This was a challenge but I truly hope I have managed it well enough for the readers to have an enjoyable and unstilted read. I tended to only add the easily recognizable ‘old english’ phrases and left the rest alone.

What advice would you give to new authors about the drafting phase?
My good friend and author, Julie Cohen, gives the best advice in the world regarding the first draft – ‘Allow yourself to write crap!’
This is it in a nutshell – get the words on the page and then you can play around with them until they shine. There’s no other way to get a book written.

I'm so with you on that! Any advice on editing?
The best advice I can give, is once your manuscript is complete, go through and delete as many ‘seemed to’, ‘tried to’ and ‘began to’ – make it active!

What about promotion? What have you found that works the best?
Ah, the wonderful promotion question! I have no idea what works best but I do love interviews and I do love having guests on my blog. I think if writers share their forums and get to know each other, it reaches the readers that we are all keen to help each other and offer good products for them to enjoy.

Is there anything you know now that you wished you'd known before you became published?
That one book does not sate the craving! I thought I only had one book in me but once ‘Searching For Sophie’ was published, another idea popped into my head, then another, then another…now I have accept my writing is a compulsion and I will undoubtedly do this for the rest of my life.

Has anything about the process of publishing surprised you along the way?
How nice everyone is! I have heard many horror stories from other writers but I have not experience anything negative and I have been writing and publishing stories for over six years now. If a writer is willing to bend a little on their work, be polite and open to criticism, this is a wonderful industry to work in.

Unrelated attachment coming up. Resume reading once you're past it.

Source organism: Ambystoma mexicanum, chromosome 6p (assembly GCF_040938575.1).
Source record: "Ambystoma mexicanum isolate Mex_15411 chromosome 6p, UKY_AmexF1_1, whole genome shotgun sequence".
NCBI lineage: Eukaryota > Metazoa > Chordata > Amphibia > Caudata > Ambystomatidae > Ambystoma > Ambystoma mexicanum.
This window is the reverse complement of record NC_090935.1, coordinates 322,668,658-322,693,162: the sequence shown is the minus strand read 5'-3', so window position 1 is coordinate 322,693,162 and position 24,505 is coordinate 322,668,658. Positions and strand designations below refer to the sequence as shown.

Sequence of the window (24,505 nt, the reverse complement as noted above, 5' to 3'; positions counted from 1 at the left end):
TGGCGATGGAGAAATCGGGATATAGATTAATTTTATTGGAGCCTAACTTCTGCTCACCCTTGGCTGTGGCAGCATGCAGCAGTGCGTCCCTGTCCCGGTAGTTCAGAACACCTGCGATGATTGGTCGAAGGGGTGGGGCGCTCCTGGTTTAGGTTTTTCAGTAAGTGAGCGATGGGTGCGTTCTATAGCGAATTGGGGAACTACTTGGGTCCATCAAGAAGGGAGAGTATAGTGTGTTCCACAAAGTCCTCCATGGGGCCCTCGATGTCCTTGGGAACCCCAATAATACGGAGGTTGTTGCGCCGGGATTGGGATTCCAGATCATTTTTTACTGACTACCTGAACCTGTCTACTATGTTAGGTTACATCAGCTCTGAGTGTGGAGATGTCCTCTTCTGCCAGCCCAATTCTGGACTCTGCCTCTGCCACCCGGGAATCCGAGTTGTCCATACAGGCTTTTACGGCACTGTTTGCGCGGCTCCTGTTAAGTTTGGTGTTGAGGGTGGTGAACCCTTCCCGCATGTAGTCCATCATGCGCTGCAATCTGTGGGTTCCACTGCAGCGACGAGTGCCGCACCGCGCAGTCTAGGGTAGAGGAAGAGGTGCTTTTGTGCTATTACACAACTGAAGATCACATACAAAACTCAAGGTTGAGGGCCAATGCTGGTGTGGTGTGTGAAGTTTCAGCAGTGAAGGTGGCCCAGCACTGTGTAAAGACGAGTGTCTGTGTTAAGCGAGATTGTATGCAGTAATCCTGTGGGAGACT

What are you working on now?
I have just finished plotting my second Victorian romance, tentatively entitled Jewel of His Heart but in the meantime, I have another contemporary romance due for release in January 2011 from Lyrical Press called Getting It Right This Time. Set in the fictional town of Foxton, England, it is the story of a young mother reunited with her first love and the struggles they face to make it work second time around.

Where can readers find you?
Thanks Rachel!

Bio: Rachel lives with her husband and two young daughters in a small town near Bath in the UK. Having always believed there’s someone for everyone, Rachel started writing her own tales of love once her children were at school. Since then, she’s had several books published with The Wild Rose Press, Eternal Press and Lyrical Press. She aspires to secure an agent in the near future. A member of the Romantic Novelists Association and Romance Writers of America, Rachel cannot imagine her life without romance or writing!